I am happy to see the consensus of no blank check emerging, because as someone who has watched the destruction that Wall Street has wrought for 12-15 years, the idea that we are writing a check to the financial services industry is stunning. Why? Let’s take a trip down memory lane, and look at the story of Philadelphia, and its battle with subprime lenders over the past 15 years.
In the early 1990s Wall Street starts really getting into the securitization of subprime debt, creating a huge pool of money for subprime lenders, that was, at best, little supervised. At worst, it was money given to loan sharks on the street, who aggressively marketed shockingly bad loans to people who had no need for them, and made them go promptly in foreclosure. In 1993, Wall Street had about 20 billion dollars in securitized subprime loans. They were only getting started.
By 1995, Philly had about 2,500 foreclosures per year. One of the worst lenders of the time went by the name of United Companies Lending, securitized and packaged by... Lehman Brothers. UC Lending was one of the worst of the worst predatory lenders. We are talking about mortgage brokers looking to see who had equity in their home, and then going to those homes, ripping that equity out with predatory loans that resulted in scores of foreclosures. Amid all their foreclosures and lawsuits, UC Lending closed its doors in 1999. (Lehman Brothers felt so chagrined, that instead of only securitizing those subprime loans, they went out and bought their own subprime lender.)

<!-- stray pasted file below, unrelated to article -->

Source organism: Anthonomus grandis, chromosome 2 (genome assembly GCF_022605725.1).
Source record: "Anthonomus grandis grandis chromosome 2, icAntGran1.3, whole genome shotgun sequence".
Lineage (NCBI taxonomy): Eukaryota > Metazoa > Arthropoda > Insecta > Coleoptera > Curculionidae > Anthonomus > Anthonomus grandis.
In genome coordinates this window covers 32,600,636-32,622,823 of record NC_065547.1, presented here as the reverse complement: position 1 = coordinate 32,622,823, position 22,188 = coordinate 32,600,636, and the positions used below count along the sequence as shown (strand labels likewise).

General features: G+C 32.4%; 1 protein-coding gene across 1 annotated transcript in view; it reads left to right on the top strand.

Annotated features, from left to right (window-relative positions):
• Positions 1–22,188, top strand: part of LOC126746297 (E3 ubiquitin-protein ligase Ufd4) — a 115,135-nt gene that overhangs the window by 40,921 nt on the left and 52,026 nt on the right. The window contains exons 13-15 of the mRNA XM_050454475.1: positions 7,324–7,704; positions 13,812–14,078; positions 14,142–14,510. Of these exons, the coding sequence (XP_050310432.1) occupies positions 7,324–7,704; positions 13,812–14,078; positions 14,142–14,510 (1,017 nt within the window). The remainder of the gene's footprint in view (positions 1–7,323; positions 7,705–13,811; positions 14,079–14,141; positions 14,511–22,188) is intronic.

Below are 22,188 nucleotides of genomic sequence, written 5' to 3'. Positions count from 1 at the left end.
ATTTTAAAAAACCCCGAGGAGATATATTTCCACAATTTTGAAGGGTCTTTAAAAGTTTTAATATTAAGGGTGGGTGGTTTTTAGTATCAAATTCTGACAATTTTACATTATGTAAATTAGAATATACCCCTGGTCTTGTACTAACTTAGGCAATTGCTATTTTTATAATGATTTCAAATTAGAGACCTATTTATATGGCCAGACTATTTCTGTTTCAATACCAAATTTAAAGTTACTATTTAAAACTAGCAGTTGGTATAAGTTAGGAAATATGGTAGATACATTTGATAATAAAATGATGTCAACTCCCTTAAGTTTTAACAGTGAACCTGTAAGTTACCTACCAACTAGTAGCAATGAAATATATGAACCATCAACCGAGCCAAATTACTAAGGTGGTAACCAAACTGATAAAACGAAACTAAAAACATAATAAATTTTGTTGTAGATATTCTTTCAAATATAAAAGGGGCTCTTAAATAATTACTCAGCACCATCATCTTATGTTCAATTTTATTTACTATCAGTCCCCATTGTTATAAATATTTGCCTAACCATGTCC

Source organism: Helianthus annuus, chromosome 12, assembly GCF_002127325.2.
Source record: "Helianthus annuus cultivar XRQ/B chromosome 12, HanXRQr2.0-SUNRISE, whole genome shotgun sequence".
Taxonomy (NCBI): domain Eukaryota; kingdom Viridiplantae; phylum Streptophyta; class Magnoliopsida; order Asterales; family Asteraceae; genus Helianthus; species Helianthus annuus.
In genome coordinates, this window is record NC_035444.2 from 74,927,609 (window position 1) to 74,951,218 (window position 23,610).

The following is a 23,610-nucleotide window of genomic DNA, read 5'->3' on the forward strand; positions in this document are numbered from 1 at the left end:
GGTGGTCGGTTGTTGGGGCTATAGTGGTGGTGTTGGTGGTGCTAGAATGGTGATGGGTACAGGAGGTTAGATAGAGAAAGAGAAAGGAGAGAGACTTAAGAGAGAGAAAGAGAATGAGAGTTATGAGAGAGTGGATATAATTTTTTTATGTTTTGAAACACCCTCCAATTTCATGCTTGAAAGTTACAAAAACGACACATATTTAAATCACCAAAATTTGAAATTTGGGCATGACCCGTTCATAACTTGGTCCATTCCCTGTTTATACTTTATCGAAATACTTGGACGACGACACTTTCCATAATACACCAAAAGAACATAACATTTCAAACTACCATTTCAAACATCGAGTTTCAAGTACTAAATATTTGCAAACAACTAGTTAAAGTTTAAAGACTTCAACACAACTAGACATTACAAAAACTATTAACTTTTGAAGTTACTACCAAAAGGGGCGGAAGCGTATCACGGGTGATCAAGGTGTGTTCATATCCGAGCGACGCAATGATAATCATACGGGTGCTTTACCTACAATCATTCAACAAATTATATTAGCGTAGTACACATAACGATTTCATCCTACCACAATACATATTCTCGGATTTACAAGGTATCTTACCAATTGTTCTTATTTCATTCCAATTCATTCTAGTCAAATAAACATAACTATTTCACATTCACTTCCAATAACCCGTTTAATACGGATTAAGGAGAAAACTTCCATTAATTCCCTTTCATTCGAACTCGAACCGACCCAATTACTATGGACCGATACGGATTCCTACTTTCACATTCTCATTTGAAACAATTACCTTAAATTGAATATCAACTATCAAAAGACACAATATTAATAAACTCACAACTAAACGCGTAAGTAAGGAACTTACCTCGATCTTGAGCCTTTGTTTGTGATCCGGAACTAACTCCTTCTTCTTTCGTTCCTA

By 1998, Wall Street was securitizing 150 billion dollars in subprime loans. The loans were so bad that by 2000, Philadelphia had over 5,000 foreclosures per year, and 6,300 by 2002. Think about that for a second: In a single American city, there were over 500 mortgage foreclosures every single month.
In 2001, in response to this disaster, Philadelphia banded together and passed a progressive law that was aimed directly at predatory lending. It was a law that went after certain products, mandated counseling, and in effect said it was illegal to make someone a loan that made zero financial sense to them. (For example, if you were an elderly woman in a neighborhood with low home values, and you have a fixed income of 600 dollars a month, taking out a balloon loan, or one that had a payment of 400 or 500 a month would not have cut it.)